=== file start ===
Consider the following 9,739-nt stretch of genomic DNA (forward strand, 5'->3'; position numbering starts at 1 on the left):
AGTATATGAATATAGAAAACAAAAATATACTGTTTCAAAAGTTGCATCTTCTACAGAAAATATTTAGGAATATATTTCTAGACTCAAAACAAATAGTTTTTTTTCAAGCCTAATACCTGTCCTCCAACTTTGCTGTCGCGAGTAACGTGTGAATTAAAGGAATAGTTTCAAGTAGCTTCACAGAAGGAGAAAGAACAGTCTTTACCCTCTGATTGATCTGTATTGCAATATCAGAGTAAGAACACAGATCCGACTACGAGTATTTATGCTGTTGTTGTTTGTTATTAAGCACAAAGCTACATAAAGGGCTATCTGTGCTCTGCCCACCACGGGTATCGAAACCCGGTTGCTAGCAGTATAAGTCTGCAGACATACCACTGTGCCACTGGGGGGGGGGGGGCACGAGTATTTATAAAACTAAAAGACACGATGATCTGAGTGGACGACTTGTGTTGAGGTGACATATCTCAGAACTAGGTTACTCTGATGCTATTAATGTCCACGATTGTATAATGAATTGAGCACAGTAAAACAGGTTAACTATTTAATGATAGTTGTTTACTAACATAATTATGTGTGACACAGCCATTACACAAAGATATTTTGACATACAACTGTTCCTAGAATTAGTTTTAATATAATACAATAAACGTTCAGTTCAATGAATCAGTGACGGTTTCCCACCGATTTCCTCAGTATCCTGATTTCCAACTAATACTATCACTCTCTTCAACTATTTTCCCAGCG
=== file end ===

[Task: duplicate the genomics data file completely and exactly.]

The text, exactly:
Consider the following 9,739-nt stretch of genomic DNA (forward strand, 5'->3'; position numbering starts at 1 on the left):
AGTATATGAATATAGAAAACAAAAATATACTGTTTCAAAAGTTGCATCTTCTACAGAAAATATTTAGGAATATATTTCTAGACTCAAAACAAATAGTTTTTTTTCAAGCCTAATACCTGTCCTCCAACTTTGCTGTCGCGAGTAACGTGTGAATTAAAGGAATAGTTTCAAGTAGCTTCACAGAAGGAGAAAGAACAGTCTTTACCCTCTGATTGATCTGTATTGCAATATCAGAGTAAGAACACAGATCCGACTACGAGTATTTATGCTGTTGTTGTTTGTTATTAAGCACAAAGCTACATAAAGGGCTATCTGTGCTCTGCCCACCACGGGTATCGAAACCCGGTTGCTAGCAGTATAAGTCTGCAGACATACCACTGTGCCACTGGGGGGGGGGGGGCACGAGTATTTATAAAACTAAAAGACACGATGATCTGAGTGGACGACTTGTGTTGAGGTGACATATCTCAGAACTAGGTTACTCTGATGCTATTAATGTCCACGATTGTATAATGAATTGAGCACAGTAAAACAGGTTAACTATTTAATGATAGTTGTTTACTAACATAATTATGTGTGACACAGCCATTACACAAAGATATTTTGACATACAACTGTTCCTAGAATTAGTTTTAATATAATACAATAAACGTTCAGTTCAATGAATCAGTGACGGTTTCCCACCGATTTCCTCAGTATCCTGATTTCCAACTAATACTATCACTCTCTTCAACTATTTTCCCAGCG